What a prospect! Lawmakers, staffers, lobbyists, reporters, citizens, state workers and more who’ve tried crowding into the cramped, stuffy, hot hearing rooms of the Capitol Annex for hearings, who’ve jostled in its hallways, who’ve peered around its oddly placed posts to see who’s speaking – all have been counting on next year’s legislative session moving back to its usual quarters, the gracious state Capitol – and this time a renovated, updated Capitol with new, spacious hearing rooms and modern conveniences. But now comes word that the capitol renovation is 28 days behind schedule. Though that may not sound like a lot, the schedule is extremely tight – the project is supposed to be finished by Nov. 13, to allow move-in to begin before the 2010 legislative session starts next January. Click below to read AP reporter John Miller’s full report.
Officials: 'fingers crossed' on ID Capitol revamp
By JOHN MILLER
Associated Press Writer
BOISE, Idaho (AP) — "Keep your fingers crossed" isn't a formal construction schedule, but that's what lawmakers were told Monday by officials overseeing the Idaho Capitol's $122.5 million renovation and expansion, concerning the likelihood of workers meeting a November completion deadline.
Crews remain 28 days behind schedule, Jan Frew, the state architect overseeing the project, told the Idaho Legislature's Advisory Committee on Space Allocation and Design.
That's after delays caused by problematic paint, a concave and cracked basement floor that had to be replaced and Italian artisans who shipped the wrong marble, she said. The correct stone remains on a boat that's days away from docking in port.
Workers will likely have to put in overtime and weekend shifts in order to make up the time and have the building substantially complete by Nov. 13, when Legislative Services officials plan to begin getting lawmakers moved back into the building for the start of the 2010 Legislature next January.
Moving in for the 2010 session "would be virtually impossible if the contractor is unable to make up those 28 days over the next nine months," Frew told The Associated Press, adding "The next four weeks will be critical."
In addition to the renovations,
The state is paying for the project with money from taxes on cigarettes, estimated to bring in $25 million to $30 million annually through 2015.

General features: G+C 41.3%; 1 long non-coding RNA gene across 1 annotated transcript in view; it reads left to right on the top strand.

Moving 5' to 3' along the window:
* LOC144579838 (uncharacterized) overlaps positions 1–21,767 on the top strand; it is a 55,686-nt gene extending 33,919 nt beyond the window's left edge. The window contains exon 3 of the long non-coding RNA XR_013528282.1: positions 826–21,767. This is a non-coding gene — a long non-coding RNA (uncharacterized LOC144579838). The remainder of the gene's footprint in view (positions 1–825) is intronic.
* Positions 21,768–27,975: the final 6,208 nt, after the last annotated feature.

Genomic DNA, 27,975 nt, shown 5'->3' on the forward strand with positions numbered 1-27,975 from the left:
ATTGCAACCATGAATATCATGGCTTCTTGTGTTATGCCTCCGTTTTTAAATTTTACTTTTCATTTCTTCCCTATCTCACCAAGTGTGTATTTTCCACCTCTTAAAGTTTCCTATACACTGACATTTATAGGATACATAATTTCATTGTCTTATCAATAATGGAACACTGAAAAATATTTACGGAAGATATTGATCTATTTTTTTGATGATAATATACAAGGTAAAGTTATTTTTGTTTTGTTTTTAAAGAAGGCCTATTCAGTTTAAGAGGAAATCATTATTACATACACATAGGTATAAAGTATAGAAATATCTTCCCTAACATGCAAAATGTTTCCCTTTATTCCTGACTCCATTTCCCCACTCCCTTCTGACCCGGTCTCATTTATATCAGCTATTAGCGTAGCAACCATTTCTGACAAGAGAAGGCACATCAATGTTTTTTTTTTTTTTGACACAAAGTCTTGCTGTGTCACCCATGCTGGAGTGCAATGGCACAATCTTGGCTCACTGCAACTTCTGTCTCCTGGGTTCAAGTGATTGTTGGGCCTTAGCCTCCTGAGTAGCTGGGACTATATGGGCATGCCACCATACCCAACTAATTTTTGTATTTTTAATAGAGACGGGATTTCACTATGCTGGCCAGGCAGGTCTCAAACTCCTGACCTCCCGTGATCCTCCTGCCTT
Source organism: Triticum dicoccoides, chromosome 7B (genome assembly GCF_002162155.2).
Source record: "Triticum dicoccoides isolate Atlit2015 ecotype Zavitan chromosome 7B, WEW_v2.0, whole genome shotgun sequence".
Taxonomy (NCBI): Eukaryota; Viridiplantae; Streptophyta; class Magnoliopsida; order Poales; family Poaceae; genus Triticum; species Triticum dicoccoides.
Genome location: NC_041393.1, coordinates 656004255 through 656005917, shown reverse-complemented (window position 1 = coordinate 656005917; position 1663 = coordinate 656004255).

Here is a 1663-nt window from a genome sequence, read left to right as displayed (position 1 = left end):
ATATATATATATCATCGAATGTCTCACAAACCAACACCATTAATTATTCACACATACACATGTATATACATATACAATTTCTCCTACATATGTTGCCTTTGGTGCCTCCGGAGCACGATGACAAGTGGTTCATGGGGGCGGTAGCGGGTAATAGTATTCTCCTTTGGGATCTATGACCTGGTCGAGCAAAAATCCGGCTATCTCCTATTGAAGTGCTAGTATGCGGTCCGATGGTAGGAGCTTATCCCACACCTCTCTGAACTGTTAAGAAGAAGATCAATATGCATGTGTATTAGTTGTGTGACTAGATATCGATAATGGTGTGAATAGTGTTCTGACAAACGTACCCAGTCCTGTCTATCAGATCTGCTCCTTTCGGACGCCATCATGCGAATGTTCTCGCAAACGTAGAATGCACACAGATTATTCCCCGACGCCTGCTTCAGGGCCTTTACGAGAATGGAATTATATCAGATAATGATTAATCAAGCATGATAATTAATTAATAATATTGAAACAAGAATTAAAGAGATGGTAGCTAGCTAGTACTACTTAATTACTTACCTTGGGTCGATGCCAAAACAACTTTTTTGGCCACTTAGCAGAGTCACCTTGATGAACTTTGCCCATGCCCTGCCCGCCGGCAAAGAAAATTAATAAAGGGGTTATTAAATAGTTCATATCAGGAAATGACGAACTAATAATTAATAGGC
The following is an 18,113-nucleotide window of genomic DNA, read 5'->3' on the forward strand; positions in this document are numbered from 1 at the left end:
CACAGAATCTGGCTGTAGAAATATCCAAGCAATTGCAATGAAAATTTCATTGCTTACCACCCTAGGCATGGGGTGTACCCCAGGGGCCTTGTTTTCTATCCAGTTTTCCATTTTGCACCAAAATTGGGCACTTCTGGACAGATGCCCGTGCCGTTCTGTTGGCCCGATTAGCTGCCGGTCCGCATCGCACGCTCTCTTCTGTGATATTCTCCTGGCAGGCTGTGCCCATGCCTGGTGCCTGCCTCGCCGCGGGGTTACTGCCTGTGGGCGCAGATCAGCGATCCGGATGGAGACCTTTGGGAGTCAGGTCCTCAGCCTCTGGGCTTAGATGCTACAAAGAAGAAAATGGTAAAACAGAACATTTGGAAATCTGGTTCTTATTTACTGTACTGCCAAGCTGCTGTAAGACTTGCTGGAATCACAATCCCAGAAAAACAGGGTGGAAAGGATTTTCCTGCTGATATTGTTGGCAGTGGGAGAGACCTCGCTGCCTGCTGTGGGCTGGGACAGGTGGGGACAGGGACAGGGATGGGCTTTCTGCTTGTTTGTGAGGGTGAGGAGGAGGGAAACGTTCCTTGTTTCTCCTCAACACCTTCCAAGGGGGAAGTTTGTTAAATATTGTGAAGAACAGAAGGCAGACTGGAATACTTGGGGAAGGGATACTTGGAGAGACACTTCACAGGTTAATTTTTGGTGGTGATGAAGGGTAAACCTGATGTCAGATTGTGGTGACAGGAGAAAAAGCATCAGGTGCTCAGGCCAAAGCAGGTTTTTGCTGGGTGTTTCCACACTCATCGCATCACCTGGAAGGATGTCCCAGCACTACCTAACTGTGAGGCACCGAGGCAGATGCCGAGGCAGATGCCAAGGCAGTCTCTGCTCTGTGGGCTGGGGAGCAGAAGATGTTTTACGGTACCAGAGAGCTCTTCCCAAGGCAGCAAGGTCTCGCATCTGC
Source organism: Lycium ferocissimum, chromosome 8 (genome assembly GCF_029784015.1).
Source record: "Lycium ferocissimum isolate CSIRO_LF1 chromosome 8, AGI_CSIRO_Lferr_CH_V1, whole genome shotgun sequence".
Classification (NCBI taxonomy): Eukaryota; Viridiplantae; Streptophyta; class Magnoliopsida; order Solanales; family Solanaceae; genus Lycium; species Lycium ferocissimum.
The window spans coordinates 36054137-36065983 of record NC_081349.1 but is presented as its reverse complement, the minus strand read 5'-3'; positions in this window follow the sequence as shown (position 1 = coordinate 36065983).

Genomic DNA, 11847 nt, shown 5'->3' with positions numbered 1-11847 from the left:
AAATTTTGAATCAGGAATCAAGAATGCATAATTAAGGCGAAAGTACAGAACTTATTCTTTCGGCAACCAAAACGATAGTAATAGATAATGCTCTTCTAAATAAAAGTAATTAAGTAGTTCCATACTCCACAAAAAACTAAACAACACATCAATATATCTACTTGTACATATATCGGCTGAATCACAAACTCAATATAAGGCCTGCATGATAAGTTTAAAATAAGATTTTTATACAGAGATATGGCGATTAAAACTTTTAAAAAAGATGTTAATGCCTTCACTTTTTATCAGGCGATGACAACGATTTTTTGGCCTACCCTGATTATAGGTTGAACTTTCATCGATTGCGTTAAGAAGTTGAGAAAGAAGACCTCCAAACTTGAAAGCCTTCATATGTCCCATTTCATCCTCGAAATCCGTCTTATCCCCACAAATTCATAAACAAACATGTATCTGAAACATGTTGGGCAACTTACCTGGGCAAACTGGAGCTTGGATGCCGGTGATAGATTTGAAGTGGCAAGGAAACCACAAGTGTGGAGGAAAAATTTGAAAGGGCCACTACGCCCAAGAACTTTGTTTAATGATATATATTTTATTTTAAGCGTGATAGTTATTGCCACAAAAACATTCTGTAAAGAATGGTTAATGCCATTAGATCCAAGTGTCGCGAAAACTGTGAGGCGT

The decision to move back into the Capitol — or if that fails, remain across the street in the current Capitol Annex, the old Ada County Courthouse building that's been the temporary home to 105 lawmakers, hundreds of lobbyists, reporters and the public for two sessions — will be made before the 2009 session has adjourned, Frew said.
To meet the deadline, time-sapping extracurriculars involving the historic Capitol have been called off.
"Just because of the continuing delays we've been having on the schedule, we've kind of cooled down the public tours," said Legislative Services Director Jeff Youtz.
After getting the frank briefing on progress, lawmakers on the space allocation panel appeared resolute about getting back into the Capitol — almost as if work on the building could be completed by sheer will alone.
"We're going to be there," said Senate President Pro Tempore Bob Geddes, R-Soda Springs.
Senate Assistant Majority Leader Joe Stegner, R-Lewiston and an author of the plan to expand the building using underground wings, continues to take general contractor Jacobsen Hunt "at their word" that the building will be fit for lawmakers to start moving back in by Nov. 13.
"I can guarantee there will be some challenges, but it's in everybody's best interest — the contractor's best interest, the administration's best interest, the Legislature's best interest and the public's best interest — to have the project completed on time," Stegner said. "We're all pulling in the same direction."
If the work pace continues to lag, however, one option could be to occupy just the third and fourth floors, which are nearing completion now, while work on the basement, first and second levels is completed by workers.
That, however, would require safety officials to issue a certificate allowing partial occupancy, something Frew told legislators isn't a certainty, especially if life and safety issues haven't been completely addressed to inspectors' satisfaction.
"If you don't have the sprinkler system up and operating, I don't know if they will be prepared to let you occupy the building," she said.
Robyn Lockett, the legislative relocation project specialist, said historical furnishings, as well as new furniture to outfit the renovated building, will be ready in time — whether the building is or not.
"Hopefully, Nov. 13," Lockett said. "Keep your fingers crossed."
Copyright 2009 The Associated Press.